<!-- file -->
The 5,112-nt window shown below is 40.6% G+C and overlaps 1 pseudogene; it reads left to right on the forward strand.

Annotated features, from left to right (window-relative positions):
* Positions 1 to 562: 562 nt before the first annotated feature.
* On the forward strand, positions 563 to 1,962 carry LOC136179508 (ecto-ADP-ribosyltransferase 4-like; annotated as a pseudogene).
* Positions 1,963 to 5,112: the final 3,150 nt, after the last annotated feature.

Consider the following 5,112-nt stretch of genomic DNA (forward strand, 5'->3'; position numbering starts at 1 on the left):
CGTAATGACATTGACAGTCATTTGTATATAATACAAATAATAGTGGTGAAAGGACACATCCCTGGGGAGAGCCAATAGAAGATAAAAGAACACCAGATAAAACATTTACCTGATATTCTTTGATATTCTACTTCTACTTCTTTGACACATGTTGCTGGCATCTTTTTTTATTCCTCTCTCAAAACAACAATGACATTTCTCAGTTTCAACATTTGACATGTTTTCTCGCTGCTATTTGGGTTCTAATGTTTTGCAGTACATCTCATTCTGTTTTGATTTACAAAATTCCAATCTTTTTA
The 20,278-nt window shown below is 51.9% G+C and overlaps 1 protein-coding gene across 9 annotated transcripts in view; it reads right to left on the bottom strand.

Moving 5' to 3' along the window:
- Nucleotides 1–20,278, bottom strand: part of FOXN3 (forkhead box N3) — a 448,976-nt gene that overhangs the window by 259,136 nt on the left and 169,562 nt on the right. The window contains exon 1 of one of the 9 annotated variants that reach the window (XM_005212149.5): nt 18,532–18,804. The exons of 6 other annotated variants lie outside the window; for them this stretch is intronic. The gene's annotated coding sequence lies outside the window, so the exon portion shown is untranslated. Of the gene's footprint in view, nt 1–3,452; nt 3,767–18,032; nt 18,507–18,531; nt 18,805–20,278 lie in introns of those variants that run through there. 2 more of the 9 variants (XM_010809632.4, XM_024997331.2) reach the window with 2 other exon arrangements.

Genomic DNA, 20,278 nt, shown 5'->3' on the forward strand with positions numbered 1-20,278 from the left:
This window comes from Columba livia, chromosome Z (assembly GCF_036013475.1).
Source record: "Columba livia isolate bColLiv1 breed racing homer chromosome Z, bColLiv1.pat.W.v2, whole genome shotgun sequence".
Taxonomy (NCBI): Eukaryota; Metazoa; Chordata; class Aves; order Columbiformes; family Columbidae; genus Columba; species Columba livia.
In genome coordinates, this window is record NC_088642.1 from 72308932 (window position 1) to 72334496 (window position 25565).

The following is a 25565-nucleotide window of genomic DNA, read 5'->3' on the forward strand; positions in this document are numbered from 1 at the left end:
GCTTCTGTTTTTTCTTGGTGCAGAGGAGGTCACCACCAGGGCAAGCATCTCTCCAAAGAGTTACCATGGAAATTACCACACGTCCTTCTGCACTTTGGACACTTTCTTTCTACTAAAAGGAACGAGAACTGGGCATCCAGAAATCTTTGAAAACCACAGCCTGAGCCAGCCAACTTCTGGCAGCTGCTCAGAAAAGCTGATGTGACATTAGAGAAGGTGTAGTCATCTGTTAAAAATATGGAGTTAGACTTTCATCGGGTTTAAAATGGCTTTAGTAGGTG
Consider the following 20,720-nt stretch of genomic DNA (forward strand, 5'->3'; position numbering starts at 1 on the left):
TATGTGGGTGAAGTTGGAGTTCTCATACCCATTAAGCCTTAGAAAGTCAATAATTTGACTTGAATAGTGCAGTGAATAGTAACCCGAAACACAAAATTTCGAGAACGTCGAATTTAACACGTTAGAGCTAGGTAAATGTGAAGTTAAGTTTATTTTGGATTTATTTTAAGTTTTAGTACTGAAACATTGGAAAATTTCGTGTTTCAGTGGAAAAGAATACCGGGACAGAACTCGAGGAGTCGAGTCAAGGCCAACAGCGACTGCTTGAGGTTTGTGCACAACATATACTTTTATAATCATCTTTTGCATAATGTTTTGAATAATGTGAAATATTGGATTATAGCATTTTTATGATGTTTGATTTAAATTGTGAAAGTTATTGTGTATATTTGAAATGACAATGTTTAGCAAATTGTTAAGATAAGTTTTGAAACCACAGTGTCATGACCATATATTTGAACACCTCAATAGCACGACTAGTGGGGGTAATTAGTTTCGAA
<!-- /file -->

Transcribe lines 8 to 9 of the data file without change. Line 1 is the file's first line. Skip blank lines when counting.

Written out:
The 20,278-nt window shown below is 51.9% G+C and overlaps 1 protein-coding gene across 9 annotated transcripts in view; it reads right to left on the bottom strand.

Moving 5' to 3' along the window: